The world today has 6.8 billion people. That's headed up to about nine billion. Now, if we do a really great job on new vaccines, health care, reproductive health services, we could lower that by, perhaps, 10 or 15 percent, but there we see an increase of about 1.3.Devoid of context, it looks like he's saying that vaccines and health care could kill a billion people. But a rational person doesn't look at this and see the richest man in the world calmly (and publicly) outlining his plans for genocide. What Gates is talking about is reducing population growth, and reputable science bears out that a higher-standard of living equals lower birth rates. Included in this are things like good health care, better food and, yes, vaccines.
Like all the other depopulation plans, this one appears to be either not real or moving incredibly slowly.
CLAIM: Bill Gates is single-handedly destroying education in America. The Gates Foundation played a key role in the development, funding and promotion of Common Core, an education initiative dedicated to reforming standards in math and English. The benefits, drawbacks and myths surrounding Common Core are probably legion enough to warrant their own blog post, but it's clear that the Gates Foundation is intertwined with this work. If you think Common Core is a bad idea, and many people do, you're naturally going to hang this on the Gates Foundation.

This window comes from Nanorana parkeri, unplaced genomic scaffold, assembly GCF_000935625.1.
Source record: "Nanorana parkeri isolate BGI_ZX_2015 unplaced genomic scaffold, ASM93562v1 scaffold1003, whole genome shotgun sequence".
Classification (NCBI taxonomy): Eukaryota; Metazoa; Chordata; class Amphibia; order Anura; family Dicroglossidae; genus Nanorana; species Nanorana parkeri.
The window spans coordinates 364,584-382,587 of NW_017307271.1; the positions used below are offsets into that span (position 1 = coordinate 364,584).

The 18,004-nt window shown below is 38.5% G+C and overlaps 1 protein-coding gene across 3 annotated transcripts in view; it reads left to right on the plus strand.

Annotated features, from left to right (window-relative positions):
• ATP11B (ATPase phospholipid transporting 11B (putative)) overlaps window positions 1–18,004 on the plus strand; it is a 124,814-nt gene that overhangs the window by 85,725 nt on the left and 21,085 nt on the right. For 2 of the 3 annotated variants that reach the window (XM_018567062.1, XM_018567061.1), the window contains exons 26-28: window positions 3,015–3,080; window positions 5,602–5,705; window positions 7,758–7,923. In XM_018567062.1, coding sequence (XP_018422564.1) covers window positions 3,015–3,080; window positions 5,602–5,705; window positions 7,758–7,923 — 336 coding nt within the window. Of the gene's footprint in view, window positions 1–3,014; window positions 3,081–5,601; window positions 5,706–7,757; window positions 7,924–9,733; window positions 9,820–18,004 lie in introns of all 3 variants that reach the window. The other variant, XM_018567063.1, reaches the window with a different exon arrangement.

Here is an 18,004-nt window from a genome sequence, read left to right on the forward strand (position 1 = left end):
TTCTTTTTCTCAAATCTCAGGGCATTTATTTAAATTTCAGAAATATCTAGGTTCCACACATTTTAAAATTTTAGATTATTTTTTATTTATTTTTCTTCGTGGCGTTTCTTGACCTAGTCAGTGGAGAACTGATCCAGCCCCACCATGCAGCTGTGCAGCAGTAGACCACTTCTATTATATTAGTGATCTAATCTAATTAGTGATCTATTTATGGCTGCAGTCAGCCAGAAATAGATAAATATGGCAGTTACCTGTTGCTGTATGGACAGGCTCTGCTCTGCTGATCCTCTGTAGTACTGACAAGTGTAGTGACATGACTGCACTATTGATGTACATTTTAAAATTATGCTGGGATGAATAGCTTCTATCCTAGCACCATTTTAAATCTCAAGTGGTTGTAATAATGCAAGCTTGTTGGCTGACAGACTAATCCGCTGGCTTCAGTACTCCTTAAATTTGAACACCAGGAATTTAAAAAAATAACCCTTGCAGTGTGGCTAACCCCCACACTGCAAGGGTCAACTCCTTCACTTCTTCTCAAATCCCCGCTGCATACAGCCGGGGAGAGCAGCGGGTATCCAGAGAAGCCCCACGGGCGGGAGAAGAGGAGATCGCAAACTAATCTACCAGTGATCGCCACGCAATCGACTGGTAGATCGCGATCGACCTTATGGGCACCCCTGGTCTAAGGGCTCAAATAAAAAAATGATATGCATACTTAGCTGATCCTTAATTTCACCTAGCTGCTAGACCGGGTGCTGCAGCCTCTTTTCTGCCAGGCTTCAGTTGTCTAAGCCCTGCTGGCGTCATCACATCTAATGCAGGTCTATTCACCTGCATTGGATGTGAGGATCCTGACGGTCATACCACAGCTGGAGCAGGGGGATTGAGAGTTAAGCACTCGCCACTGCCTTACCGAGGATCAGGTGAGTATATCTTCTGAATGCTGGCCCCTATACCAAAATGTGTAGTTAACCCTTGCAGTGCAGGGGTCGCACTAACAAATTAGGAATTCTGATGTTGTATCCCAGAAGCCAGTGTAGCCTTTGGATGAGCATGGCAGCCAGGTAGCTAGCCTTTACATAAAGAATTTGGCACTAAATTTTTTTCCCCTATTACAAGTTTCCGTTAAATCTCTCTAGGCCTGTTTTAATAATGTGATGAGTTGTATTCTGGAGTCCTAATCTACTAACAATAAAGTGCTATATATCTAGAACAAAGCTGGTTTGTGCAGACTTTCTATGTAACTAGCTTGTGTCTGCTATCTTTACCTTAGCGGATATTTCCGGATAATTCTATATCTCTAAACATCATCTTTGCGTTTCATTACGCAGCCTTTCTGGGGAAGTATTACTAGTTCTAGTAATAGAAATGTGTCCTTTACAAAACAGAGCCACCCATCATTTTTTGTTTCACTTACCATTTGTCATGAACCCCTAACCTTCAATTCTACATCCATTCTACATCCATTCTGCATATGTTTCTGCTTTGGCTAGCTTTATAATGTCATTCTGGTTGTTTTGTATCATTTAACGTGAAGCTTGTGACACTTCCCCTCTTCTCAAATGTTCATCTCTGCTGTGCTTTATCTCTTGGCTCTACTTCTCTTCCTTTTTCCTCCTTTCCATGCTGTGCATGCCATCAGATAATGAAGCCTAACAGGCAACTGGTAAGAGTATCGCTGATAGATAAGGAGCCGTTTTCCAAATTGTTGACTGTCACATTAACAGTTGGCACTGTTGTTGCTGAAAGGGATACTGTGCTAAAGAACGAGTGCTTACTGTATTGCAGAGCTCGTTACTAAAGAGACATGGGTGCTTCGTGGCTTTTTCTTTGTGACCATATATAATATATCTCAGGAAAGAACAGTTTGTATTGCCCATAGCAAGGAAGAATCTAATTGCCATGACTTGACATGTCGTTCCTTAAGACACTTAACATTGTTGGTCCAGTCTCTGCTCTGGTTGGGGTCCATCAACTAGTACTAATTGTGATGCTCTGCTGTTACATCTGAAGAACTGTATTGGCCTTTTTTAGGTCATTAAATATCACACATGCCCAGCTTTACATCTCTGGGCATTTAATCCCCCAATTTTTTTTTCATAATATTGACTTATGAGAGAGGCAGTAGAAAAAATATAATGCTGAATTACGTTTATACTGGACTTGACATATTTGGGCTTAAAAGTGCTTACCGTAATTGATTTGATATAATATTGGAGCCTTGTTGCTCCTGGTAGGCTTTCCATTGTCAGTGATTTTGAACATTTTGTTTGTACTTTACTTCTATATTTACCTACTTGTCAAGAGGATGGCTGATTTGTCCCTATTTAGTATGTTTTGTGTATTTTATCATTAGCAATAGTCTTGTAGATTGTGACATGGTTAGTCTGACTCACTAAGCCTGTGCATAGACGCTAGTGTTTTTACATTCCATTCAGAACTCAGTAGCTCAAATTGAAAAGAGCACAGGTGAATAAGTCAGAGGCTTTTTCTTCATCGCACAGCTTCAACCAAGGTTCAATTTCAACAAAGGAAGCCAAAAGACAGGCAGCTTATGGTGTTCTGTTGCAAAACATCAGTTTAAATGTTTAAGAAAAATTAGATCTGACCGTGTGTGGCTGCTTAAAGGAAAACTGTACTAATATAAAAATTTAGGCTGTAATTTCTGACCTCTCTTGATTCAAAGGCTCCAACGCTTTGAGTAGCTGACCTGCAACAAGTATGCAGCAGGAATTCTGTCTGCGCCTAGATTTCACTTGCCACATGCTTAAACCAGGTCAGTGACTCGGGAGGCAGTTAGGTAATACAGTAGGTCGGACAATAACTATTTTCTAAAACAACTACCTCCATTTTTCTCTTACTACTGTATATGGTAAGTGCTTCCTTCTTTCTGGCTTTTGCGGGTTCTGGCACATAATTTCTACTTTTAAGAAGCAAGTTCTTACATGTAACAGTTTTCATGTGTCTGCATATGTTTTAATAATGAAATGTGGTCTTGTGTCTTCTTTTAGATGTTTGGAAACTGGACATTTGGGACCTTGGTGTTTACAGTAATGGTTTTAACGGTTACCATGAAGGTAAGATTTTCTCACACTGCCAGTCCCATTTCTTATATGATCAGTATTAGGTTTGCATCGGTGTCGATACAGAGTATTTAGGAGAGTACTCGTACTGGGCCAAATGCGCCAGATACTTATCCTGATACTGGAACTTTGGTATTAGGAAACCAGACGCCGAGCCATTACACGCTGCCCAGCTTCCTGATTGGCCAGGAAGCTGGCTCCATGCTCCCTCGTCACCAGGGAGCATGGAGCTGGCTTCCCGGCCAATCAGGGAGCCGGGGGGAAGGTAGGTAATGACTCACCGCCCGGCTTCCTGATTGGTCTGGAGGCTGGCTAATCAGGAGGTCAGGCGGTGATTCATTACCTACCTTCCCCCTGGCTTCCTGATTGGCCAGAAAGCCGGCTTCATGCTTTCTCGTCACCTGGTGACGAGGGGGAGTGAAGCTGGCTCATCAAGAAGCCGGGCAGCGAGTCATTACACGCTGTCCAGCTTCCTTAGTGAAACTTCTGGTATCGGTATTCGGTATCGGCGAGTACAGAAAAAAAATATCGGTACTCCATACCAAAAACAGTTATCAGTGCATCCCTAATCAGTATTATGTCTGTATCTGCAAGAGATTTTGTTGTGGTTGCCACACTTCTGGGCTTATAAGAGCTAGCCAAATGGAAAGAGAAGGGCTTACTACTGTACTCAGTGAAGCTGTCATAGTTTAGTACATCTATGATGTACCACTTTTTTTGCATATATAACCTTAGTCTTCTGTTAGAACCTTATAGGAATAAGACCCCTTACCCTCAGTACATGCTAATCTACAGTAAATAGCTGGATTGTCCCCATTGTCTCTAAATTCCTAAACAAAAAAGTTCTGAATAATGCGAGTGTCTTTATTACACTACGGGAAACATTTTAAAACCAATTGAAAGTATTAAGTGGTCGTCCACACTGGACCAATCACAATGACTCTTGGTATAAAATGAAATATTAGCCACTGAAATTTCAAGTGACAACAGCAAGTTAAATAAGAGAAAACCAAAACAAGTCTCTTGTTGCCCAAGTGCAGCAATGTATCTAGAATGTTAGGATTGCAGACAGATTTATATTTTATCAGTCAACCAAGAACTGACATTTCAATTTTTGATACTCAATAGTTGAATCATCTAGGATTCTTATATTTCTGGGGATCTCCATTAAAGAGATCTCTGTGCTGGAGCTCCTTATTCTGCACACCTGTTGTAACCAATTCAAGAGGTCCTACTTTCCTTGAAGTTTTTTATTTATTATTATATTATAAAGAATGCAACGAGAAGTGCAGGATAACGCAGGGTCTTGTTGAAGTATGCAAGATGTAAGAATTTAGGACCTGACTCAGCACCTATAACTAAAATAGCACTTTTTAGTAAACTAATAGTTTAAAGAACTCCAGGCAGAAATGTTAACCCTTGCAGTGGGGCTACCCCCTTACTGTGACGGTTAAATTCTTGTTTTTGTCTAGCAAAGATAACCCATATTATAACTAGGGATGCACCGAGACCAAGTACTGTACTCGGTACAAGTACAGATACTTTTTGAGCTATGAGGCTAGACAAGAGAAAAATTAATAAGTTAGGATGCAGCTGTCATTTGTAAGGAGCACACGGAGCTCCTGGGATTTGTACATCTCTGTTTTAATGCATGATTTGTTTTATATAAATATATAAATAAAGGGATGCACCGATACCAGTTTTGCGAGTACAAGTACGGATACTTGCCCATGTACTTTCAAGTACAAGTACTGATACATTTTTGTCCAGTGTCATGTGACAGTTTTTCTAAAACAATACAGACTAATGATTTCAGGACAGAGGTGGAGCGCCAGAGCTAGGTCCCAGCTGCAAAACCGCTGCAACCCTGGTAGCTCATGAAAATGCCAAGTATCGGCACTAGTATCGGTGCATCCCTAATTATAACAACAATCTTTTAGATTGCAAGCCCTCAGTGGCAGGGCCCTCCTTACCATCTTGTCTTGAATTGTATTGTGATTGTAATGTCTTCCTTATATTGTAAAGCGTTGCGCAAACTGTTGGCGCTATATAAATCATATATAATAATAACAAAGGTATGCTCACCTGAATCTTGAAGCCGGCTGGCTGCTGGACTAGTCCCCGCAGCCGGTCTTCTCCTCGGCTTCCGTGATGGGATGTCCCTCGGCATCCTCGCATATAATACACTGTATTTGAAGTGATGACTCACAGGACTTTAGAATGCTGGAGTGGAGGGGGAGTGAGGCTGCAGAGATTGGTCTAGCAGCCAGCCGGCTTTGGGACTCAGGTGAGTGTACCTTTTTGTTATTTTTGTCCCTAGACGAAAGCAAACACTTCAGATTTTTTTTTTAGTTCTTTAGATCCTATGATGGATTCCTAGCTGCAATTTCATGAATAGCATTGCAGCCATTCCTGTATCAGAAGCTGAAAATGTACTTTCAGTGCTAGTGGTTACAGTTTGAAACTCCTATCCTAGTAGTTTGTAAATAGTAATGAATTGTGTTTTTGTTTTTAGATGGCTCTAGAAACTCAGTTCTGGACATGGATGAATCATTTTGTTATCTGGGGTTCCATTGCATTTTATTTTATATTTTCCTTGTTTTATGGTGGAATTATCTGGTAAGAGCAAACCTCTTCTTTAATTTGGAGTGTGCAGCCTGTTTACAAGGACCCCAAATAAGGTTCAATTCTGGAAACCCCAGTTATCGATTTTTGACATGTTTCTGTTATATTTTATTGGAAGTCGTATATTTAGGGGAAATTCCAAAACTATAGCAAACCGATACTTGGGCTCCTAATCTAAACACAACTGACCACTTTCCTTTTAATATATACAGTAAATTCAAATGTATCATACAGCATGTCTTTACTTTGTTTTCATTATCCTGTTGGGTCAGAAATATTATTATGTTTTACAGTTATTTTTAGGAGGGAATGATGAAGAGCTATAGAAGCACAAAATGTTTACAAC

CLAIM: Bill Gates is a member of various global elite bankster ruling cadres, including the Illuminati and the Bilderberg Group. Gates was a member of the 2010 Bilderberg Group conference, so that claim is factually correct. Though as with everything Bilderberg related, it's slathered in misinformation and fear.
As for Gates being a member of the all-powerful Illuminati, if such a group existed, Gates' status as one of the richest men on the planet would probably approve him for charter membership — along with virtually every other powerful, wealthy and important person around.
So is the Gates Foundation an arm of the apocalypse, or an instrument for good? That depends on whether you think vaccination and ending hunger are good things. Since I do, I'm pretty firmly on their side.